20 years ago, this was a specialist degree for would-be psychologists but now it is the model of a modern, flexible degree subject. One of the UK's fastest-growing subject at degree level, and the second most popular subject overall (it recently overtook business studies), one in 23 of all graduates last year had psychology degrees. As you'd expect with figures like that, jobs in psychology itself are incredibly competitive, so to stand a chance of securing one, you need to get a postgraduate qualification (probably a doctorate in most fields, especially clinical psychology) and some relevant work experience. But even though there are so many psychology graduates — far more than there are jobs in psychology, and over 13,800 in total last year — this degree has a lower unemployment rate than average because its grads are so flexible and well-regarded by business and other industries across the economy. Everywhere there are good jobs in the UK economy, you'll find psychology graduates - and it's hardly surprising as the course helps you gain a mix of good people skills and excellent number and data handling skills. A psychology degree ticks most employers' boxes — but we'd suggest you don't drop your maths modules.

What about your long term prospects?

Looking further ahead, below is a rough guide for what graduates went on to earn.

Philosophy

The graph shows median earnings of graduates who achieved a degree in this subject area one, three and five years after graduating from here.

£18k

£18k

£21k

£21k

£23k

£23k

Note: this data only looks at employees (and not those who are self-employed or also studying) and covers a broad sample of graduates and the various paths they've taken, which might not always be a direct result of their degree.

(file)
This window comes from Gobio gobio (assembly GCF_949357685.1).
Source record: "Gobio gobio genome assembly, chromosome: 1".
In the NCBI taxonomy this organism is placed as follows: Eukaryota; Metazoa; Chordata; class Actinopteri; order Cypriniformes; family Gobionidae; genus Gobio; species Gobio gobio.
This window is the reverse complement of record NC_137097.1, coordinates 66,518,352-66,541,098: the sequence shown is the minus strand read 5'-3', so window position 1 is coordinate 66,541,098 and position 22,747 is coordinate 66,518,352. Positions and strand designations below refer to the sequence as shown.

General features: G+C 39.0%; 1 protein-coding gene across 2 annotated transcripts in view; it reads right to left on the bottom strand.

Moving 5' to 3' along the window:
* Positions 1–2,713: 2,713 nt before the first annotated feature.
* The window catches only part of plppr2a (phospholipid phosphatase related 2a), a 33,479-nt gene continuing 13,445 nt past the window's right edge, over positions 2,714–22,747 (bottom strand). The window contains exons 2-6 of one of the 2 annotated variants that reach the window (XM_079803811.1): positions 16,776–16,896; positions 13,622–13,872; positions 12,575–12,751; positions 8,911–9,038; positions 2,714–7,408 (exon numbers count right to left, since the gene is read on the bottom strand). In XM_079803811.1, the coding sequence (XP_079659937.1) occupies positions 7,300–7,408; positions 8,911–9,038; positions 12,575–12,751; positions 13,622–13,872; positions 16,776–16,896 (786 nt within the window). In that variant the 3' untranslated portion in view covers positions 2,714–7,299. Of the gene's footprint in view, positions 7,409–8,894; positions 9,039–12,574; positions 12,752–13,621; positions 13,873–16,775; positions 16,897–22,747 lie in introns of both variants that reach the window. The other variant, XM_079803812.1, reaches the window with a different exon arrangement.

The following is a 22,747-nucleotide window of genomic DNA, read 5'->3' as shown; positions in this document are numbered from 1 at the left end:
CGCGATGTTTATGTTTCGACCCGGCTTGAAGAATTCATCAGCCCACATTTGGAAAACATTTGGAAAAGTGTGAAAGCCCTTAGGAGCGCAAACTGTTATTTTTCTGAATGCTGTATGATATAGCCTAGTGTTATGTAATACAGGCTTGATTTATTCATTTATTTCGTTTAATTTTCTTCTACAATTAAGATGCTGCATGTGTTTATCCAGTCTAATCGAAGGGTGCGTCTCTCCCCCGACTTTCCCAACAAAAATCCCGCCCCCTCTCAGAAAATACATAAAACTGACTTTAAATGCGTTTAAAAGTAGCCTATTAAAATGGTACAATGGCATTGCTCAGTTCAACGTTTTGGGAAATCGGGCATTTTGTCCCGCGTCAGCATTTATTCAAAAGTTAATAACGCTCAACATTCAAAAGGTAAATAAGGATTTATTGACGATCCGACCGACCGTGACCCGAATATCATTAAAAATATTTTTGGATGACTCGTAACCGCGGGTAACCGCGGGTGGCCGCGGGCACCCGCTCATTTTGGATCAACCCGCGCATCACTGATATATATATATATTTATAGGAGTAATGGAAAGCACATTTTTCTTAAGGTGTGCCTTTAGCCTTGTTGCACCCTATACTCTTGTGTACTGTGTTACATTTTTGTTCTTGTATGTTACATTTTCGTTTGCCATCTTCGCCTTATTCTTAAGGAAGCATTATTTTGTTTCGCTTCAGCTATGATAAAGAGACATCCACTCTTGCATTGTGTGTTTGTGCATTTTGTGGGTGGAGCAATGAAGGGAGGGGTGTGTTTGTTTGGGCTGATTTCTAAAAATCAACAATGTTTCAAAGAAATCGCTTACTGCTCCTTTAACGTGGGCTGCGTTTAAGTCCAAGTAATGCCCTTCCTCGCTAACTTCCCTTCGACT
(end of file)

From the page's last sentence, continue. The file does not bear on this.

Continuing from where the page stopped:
Psychology

The graph shows median earnings of graduates who achieved a degree in this subject area one, three and five years after graduating from here.

£18k

£18k

£21k

£21k

£23k

£23k

Note: this data only looks at employees (and not those who are self-employed or also studying) and covers a broad sample of graduates and the various paths they've taken, which might not always be a direct result of their degree.

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This is what the university has told Ucas about the criteria they expect applicants to satisfy; some may be compulsory, others may be preferable.

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This is the percentage of applicants to this course who received an offer last year, through Ucas.

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This is what the university has told Ucas about the course. Use it to get a quick idea about what makes it unique compared to similar courses, elsewhere.

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Course location and department:

This is what the university has told Ucas about the course. Use it to get a quick idea about what makes it unique compared to similar courses, elsewhere.